In a recent essay, entitled “The doctor is in the house,” Dr. Susan Mandel, a primary care physician also practicing in Los Angeles, wrote the following:

“In the era of coronavirus, I am much more than my patient’s physician.

I’m sitting in my dining room FaceTiming my patients. I see a rash, a swollen leg, review lab results, discuss cholesterol counts and listen to concerns about chest pains, stomach ailments and symptoms sounding like the COVID-19 infection. It may sound like any other day in the office of a primary care physician, except that it most certainly is not. And by saying this I do not mean it’s because the office visit is conducted virtually.

I am now a fellow human soul on the same ship sailing these same uncharted waters. We have common concerns regarding our personal safety and those of our loved ones. We lie awake at night worrying if funds in the bank are enough to cover our rent and mortgage payments. We ask ourselves, ‘Can we keep our business going, practice our livelihoods, follow our passions?’

Shared, collective experiences change the nature of relationships. There is a newly established connectedness and intimacy. While my medical training encouraged empathy, there was no book to be read that could teach me how to cope as tragedy struck my own family when my brother was diagnosed with cancer. This led me to better anticipate my own patients’ needs. I was able to offer pearls of wisdom that included stories of bravery, optimism, and the bearing of witness to a miracle.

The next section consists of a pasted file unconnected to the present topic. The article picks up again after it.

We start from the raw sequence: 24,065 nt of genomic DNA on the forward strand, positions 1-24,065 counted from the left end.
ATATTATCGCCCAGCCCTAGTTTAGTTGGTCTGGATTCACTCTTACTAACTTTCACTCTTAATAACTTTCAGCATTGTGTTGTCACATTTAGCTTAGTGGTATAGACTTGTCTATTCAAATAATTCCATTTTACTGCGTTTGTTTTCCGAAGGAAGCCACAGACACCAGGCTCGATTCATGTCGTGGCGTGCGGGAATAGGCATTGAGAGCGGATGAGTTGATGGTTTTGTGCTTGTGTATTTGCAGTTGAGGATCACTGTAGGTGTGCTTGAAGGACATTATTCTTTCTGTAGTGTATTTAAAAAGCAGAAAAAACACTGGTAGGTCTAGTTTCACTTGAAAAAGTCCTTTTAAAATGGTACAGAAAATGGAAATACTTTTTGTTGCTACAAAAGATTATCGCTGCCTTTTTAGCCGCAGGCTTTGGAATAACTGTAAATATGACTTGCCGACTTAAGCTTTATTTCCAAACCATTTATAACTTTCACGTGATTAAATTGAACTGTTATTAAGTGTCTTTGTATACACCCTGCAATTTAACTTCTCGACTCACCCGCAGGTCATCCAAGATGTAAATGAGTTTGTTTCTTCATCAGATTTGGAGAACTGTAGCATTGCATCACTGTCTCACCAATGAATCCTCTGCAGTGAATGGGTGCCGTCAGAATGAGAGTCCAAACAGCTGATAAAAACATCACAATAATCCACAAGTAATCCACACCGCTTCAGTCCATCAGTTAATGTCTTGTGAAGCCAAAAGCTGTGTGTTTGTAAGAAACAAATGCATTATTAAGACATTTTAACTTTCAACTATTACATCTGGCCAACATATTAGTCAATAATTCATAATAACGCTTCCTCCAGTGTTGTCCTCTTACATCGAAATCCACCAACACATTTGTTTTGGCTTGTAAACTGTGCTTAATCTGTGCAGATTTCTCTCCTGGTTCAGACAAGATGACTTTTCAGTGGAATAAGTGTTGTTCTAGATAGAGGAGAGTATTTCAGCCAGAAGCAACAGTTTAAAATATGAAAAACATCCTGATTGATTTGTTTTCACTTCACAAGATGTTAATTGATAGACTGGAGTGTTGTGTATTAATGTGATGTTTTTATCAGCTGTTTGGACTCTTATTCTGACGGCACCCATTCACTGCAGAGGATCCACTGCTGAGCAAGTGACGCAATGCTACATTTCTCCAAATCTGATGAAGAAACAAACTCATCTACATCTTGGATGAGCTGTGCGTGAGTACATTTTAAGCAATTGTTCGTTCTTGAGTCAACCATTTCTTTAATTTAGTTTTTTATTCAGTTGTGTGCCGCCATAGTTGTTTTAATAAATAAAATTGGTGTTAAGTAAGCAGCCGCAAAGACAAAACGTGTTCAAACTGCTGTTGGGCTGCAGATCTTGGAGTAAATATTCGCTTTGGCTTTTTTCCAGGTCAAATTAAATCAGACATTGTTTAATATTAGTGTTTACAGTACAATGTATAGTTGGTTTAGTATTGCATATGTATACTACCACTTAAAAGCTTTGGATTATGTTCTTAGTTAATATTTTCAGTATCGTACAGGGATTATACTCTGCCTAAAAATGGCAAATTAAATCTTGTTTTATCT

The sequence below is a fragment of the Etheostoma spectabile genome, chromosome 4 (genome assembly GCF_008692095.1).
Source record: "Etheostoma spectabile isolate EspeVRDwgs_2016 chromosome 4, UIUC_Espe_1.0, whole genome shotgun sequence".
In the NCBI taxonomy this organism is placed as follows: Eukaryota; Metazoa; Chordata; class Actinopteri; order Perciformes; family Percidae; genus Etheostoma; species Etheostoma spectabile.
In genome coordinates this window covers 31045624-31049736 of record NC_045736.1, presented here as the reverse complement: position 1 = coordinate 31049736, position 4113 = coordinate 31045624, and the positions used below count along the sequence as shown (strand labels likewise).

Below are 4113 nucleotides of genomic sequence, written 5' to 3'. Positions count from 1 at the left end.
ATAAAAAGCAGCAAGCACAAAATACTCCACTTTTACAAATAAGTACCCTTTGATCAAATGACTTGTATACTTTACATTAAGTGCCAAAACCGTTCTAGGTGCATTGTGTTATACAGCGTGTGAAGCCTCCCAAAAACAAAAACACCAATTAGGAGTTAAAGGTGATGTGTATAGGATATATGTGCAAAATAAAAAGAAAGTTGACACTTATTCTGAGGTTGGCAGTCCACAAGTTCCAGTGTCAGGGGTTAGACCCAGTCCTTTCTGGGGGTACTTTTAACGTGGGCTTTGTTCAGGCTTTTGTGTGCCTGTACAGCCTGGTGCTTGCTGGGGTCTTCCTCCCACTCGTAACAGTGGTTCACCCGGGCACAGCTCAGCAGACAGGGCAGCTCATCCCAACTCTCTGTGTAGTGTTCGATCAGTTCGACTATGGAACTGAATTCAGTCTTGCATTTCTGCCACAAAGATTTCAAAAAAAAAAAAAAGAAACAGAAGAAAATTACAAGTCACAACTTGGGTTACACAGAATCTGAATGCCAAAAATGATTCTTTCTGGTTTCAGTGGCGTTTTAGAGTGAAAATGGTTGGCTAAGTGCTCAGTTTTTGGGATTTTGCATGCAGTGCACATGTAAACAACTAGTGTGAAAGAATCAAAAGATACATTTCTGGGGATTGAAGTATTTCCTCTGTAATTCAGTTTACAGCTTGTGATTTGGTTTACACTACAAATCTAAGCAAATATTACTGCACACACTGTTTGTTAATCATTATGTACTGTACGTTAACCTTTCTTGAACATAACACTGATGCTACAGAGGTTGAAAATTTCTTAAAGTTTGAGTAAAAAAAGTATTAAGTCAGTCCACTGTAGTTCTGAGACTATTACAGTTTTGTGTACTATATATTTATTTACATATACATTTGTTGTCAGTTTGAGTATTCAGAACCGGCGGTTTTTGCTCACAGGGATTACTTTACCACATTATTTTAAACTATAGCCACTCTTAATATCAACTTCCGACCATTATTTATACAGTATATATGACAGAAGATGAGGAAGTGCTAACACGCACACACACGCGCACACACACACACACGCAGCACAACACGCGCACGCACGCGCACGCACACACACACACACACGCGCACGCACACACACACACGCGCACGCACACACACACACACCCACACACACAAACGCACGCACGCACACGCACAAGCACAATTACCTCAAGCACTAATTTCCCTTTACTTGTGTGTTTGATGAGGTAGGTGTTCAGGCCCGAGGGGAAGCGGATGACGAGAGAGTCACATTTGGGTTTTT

I am Marcus Welby, M.D. now. I am the old-time physician in one of Norman Rockwell’s many paintings depicting doctors. I have become what most of us aspired to be when we submitted our medical school applications.

I watch my patients as they carry their phones and computers into different rooms in their homes. I wave to their children in the background. I wear less makeup and even though they can’t see them, my feet don UGG slippers.

My colleagues and I are struck by how each of our patients expresses gratitude and appreciation for us and our profession. They reach out to us simply to thank us for being there. We can do our part – even if it’s small – rising to the occasion in this moment of global crisis as we live the Hippocratic Oath we solemnly pledged to uphold. In the most tragic and frightening of times we are watching the bravery and heroism in real time on the front lines at a level not experienced by our generation – nor younger generations — of physicians.

We see the restoration our professional ethics, dignity and pride. We have the honor of serving as genuine healers for our patients. When this nightmare is behind us, I believe this will, at a minimum, be one thing for which we can all be grateful.”

In these uncertain times, both as travelers and as world citizens, we are reminded not only of our mortality, but must be reminded of our shared collective humanity. If you are healthy, social distance and deeply thank the heavens and the physicians who keep you well. If you are sick or compromised, as you strive to get well, take a moment if you can to reflect that the physicians, nurses and medical staff around you are absolutely our most important un-caped national heroes.

While now only virtual hugs are possible, when this is behind us as it one day shall be, those un-caped heroes will more than deserve a real one. Several in fact.

Julie L. Kessler is a journalist, attorney, legal columnist and the author of the award-winning memoir: “Fifty-Fifty, The Clarity of Hindsight.” She can be reached at